1.4 Why this chapter?

We believe that there can be one scale for measuring child development and that this scale is useful for many applications. We also believe that there cannot be one instrument for measuring child development that is suitable for all situations. In general, the tool needs tailoring to the setting.

We see that practitioners often view instruments and scales as exchangeable. In daily practice, the practitioner would pick a particular tool to measure a specific faculty, which then effectively produces a “scale score.” Each tool produces its own score, which then feeds into the diagnostic and monitoring process.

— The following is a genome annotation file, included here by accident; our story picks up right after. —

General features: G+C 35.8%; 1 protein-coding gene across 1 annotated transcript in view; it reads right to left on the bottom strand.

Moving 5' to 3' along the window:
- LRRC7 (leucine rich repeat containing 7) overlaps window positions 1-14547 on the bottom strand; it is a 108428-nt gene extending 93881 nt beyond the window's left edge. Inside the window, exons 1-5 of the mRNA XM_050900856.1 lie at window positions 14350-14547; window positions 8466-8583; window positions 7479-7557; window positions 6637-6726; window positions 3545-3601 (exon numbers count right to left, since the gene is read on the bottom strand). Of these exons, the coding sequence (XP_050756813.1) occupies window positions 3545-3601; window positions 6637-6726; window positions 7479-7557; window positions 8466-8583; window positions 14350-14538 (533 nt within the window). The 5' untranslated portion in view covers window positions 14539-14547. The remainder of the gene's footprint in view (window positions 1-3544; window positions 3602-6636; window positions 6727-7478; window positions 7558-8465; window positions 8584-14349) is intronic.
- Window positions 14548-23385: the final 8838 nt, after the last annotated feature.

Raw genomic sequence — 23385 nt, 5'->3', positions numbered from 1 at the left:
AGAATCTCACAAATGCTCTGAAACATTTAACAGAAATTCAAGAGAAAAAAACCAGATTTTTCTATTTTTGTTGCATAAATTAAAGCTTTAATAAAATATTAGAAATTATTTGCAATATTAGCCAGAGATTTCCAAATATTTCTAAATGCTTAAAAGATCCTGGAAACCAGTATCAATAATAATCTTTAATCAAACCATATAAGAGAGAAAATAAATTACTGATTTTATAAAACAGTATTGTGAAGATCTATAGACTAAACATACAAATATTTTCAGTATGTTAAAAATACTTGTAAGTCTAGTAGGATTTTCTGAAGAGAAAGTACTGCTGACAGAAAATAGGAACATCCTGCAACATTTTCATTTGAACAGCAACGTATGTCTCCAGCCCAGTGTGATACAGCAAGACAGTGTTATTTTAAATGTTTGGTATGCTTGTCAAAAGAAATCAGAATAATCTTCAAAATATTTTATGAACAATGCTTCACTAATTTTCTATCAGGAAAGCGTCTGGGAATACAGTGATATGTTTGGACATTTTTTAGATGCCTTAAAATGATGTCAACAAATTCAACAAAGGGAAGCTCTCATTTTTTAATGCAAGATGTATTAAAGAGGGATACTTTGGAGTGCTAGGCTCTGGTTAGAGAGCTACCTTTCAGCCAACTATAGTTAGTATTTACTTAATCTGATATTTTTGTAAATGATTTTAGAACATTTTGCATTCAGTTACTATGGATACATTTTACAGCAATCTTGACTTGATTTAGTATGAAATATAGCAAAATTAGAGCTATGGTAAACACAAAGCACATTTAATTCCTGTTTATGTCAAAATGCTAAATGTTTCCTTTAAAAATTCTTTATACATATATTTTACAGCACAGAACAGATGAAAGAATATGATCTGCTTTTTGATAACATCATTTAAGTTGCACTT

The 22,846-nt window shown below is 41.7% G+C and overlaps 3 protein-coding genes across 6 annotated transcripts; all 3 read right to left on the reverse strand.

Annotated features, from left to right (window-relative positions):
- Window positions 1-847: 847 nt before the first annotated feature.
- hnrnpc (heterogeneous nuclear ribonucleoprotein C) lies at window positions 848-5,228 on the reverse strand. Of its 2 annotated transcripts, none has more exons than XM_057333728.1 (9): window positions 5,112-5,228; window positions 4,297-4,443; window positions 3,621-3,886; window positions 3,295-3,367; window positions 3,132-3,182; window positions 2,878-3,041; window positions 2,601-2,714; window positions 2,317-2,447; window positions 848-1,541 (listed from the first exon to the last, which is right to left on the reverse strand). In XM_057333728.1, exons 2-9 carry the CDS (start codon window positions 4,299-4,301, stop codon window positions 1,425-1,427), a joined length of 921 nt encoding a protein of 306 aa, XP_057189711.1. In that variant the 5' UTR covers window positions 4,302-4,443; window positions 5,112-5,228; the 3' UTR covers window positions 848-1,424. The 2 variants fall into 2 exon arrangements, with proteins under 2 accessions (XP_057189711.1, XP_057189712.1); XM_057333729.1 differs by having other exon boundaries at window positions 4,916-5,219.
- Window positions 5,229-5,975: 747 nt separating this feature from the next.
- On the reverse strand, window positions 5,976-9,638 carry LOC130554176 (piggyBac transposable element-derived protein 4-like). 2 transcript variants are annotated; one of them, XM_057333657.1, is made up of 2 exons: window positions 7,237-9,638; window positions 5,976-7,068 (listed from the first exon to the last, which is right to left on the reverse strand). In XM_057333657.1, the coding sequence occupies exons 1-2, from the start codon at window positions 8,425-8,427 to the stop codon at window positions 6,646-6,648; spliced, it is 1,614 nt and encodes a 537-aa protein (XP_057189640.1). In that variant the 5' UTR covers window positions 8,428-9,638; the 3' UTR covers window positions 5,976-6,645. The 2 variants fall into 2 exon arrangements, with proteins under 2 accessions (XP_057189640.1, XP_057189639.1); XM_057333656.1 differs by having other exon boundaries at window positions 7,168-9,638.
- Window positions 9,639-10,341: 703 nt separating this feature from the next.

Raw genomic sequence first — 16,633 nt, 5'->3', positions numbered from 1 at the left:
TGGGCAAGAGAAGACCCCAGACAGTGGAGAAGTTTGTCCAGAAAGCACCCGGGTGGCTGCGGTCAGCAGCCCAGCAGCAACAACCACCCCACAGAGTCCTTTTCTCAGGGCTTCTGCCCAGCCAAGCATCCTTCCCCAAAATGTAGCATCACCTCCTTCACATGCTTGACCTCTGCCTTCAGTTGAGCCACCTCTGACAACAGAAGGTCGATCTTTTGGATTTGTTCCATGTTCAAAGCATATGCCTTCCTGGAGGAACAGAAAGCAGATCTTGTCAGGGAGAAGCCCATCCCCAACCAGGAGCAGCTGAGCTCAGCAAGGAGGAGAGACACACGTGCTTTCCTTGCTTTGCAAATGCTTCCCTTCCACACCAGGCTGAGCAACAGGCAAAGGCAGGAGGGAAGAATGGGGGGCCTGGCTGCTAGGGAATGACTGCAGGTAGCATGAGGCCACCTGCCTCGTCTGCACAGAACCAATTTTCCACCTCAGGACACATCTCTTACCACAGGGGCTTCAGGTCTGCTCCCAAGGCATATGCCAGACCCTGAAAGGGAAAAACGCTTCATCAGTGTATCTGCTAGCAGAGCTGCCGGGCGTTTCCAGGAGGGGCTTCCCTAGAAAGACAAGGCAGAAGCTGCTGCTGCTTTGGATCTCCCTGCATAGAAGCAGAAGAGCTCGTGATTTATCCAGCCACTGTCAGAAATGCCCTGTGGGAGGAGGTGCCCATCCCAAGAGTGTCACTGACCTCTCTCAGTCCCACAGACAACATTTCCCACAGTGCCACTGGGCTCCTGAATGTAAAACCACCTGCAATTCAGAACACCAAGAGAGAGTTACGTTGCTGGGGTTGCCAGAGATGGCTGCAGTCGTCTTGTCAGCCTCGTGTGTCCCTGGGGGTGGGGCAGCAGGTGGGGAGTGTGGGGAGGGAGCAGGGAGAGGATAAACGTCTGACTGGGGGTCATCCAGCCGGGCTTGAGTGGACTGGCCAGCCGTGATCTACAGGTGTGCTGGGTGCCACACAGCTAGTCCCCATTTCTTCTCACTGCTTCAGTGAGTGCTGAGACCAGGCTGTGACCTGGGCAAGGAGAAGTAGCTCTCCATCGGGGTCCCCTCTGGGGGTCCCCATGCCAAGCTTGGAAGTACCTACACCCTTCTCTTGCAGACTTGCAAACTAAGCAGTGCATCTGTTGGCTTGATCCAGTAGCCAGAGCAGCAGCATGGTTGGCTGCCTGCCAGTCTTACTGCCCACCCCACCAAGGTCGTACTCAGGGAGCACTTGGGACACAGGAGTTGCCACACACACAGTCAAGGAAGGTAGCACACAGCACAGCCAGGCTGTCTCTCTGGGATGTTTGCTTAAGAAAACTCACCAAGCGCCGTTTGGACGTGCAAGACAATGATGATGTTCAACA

We have always found it difficult to explain that scales and instruments are different things. For us, a scale is a continuous concept, like “distance,” “temperature” or “child development,” and the instrument is the way to assign values to the particular object being measured. For measuring distance, we use devices like rods, tapes, sonar, radar, geo-location, or red-shift detection, and we can express the results as the location under the underlying scale (e.g., number of meters). It would undoubtedly be an advance if we could establish a unit of child development, and express the measurement as the number of units. If we succeed, we can compare child development scores, that are measured through different devices. This chapter explores the theory and practice for making that happen.